Generation of targeted embryonic stem cells and mutant mice.

A 2.3-kb mouse μ-calpain cDNA was amplified by reverse transcriptase PCR (RT-PCR) using a total spleen RNA as a template. Total RNA was first reverse transcribed using a random hexamer primer (Promega) and Moloney murine leukemia virus reverse transcriptase (Gibco BRL). Overlapping cDNA fragments were then amplified using the Expand Long Template PCR system (Boehringer Mannheim). The following primers were designed based on the rat and mouse μ-calpain cDNA sequences: Cal 1 (263 to 282, 5′-CTACGGAACTGCTGTCAAAC) and Cal 2 (970 to 989, 5′-TCCATCTTGACCCTCAGCTG); Cal 6 (1872 to 1892, 5′-GTTCACCATGCTGCGGCACGA) and Cal 7 (941 to 958, 5′-GGAACAAAGTGGACCCCT). A genomic clone of 28 kb was isolated by screening a 129-Sv genomic library (Stratagene) and was characterized. An XbaI fragment (5.5 kb) containing exons 1 to 3 (upstream arm) was cloned at the XbaI site in the pPNT targeting vector. A SalI fragment (2.4 kb) containing exon 5 and a segment of exon 4 was cloned at the XhoI site as the downstream arm. The vector was linearized using SspI and electroporated into the R1 ES cell line. Six correctly targeted clones were identified by PCR and confirmed by Southern blotting. PCR analysis was performed using primers specific for Neo on the 5′ end and exon 6 on the 3′ end. Two separate ES cell clones heterozygous for disrupted alleles were microinjected into the blastocysts of C57BL/6J mice. Male chimeras were then bred with female C57BL/6J mice to confirm germ line transmission, and the resulting heterozygotes were mated to generate homozygotes for the mutation in the μ-calpain gene. Southern, Northern, and Western blotting and casein zymography were performed using standard protocols. To ensure that the design of the targeting construct did not result in the expression of low abundance, truncated μ-calpain transcripts, RT-PCR of μ-calpain was performed using total RNA pooled from different tissues (Fig. (Fig.1e).1e). The following primers were used: Cal 1 (exon 1) and Cal 2 (exon 7); Cal 10 (exon 2; 5′-ACAGACATCTGCCAGGGAGC) and Cal 19 (exon 8; 5′-CCAGTTTGGTGAATTCACGG); Cal 18 (exon 6; 5′-GGGTGAAGTGGAGTGGAAAGGA) and Cal 6 (exon 16; 5′-GTTCACCATGCTGCGGCACGA). The RT-PCR of m-calpain (primers: mCal 1 [5′-GAGGTGGTGGTGGACGACAG] and maCal 2 [5′-TTTCTGCAGGCTTCCTGAAC]), G3PDH (primers: Clonetech 5′-RACE kit), and the 30-kDa regulatory subunit of calpain (primers: 30K-1 [5′-CTCCGCCTCCACGTAGTCAT] and 30K-2 [5′-GCTATCAGGGACTAGCCAGT]) was performed using gene-specific primers.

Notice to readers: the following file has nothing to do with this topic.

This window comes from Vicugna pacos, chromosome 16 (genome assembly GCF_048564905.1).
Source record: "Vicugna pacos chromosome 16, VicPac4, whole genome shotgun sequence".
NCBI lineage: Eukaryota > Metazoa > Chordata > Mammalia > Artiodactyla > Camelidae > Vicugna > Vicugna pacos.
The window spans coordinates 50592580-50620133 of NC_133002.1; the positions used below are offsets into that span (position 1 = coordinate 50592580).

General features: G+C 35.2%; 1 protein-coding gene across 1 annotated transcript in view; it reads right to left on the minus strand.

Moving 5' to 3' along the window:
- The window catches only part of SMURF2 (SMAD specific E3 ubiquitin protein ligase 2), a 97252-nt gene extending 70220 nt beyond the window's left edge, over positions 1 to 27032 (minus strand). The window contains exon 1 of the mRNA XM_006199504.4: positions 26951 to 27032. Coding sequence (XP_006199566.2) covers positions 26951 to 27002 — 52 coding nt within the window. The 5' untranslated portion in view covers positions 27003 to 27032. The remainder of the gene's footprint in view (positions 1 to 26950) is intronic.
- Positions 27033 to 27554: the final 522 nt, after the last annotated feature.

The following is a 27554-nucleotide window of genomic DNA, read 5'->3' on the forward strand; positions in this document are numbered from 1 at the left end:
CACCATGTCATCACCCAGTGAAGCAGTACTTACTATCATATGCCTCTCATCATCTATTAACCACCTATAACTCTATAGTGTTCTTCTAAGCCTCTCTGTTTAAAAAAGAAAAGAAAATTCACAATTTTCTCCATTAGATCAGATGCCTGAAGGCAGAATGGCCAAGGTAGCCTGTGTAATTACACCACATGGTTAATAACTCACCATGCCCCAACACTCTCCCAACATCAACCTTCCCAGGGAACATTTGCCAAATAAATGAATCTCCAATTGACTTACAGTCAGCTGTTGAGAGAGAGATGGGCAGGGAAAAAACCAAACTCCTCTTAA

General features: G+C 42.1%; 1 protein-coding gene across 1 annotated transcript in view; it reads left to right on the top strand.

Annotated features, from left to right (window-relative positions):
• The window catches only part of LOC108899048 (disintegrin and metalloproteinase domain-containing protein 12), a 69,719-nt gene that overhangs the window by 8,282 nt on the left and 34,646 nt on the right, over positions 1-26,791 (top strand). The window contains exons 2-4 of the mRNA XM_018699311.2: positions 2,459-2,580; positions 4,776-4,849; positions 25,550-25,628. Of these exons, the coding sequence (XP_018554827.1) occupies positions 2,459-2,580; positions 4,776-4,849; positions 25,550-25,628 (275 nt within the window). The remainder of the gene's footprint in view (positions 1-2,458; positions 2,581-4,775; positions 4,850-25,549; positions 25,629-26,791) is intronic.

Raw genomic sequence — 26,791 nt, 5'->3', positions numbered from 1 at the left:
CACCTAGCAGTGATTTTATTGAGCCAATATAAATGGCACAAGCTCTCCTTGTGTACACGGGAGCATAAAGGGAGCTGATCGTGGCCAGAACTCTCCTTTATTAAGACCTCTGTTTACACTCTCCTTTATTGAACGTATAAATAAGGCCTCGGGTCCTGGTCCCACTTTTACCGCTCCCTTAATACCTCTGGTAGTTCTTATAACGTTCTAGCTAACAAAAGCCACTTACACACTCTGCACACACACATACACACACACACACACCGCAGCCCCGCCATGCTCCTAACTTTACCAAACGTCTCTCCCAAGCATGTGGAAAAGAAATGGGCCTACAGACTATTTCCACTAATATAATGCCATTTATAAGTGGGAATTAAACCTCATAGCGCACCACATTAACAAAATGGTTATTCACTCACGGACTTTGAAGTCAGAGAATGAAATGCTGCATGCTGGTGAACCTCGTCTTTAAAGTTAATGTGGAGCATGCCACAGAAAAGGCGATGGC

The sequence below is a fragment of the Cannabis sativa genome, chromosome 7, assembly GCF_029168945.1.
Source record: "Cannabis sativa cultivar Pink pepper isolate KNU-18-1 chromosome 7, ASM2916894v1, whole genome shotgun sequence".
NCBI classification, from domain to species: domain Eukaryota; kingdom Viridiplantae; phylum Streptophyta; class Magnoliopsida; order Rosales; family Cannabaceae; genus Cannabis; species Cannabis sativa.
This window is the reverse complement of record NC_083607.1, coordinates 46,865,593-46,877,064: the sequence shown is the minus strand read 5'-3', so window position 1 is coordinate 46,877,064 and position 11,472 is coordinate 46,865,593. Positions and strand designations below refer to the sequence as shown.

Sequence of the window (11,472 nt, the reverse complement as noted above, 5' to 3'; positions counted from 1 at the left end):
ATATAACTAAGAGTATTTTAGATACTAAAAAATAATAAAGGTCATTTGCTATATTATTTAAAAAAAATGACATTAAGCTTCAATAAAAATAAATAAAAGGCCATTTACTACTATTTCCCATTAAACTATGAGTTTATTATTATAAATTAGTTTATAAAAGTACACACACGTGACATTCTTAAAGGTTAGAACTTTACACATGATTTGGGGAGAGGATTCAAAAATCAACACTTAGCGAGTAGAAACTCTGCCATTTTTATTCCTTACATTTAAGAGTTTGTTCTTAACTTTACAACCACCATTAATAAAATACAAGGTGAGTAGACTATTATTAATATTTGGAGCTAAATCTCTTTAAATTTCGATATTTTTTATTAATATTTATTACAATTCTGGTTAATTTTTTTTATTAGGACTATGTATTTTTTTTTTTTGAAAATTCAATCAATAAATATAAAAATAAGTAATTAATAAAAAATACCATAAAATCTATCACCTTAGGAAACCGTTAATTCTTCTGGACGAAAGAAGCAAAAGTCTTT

FIG. 1
Targeted disruption of the Capn1 locus and generation of mutant mice. (a) Schematic representation of the genomic locus of mouse μ-calpain drawn to scale. Sequence information for the intron-exon boundaries is shown in Table Table1.1. ...

Preparation of washed platelets and PRP.

Blood was collected from the inferior vena cava of mice anesthetized with the pentobarbitol sodium (Nembutal)-ketamine mixture. Blood (∼700 μl) was withdrawn into a syringe containing 25 μl of heparin (1,000 U/ml) and 5 U of apyrase/ml. Blood was pooled from several mice in a 15-ml tube, and an equal volume of phosphate-buffered saline was added. The sample was centrifuged at 1,000 × g for 10 min and the resulting platelet-rich plasma (PRP) was centrifuged at 3,000 × g for 7 min. Sedimented platelets were resuspended in Tyrode's buffer (10 mM HEPES [pH 7.4], 5.56 mM glucose, 137 mM NaCl, 12 mM NaHCO3, 2.7 mM KCl, 0.36 mM NaH2PO4, 1 mM MgCl2), counted, and diluted to 1.5 × 108/ml. All steps were performed at 25 to 30°C.

Platelet aggregation and tail-bleeding measurements.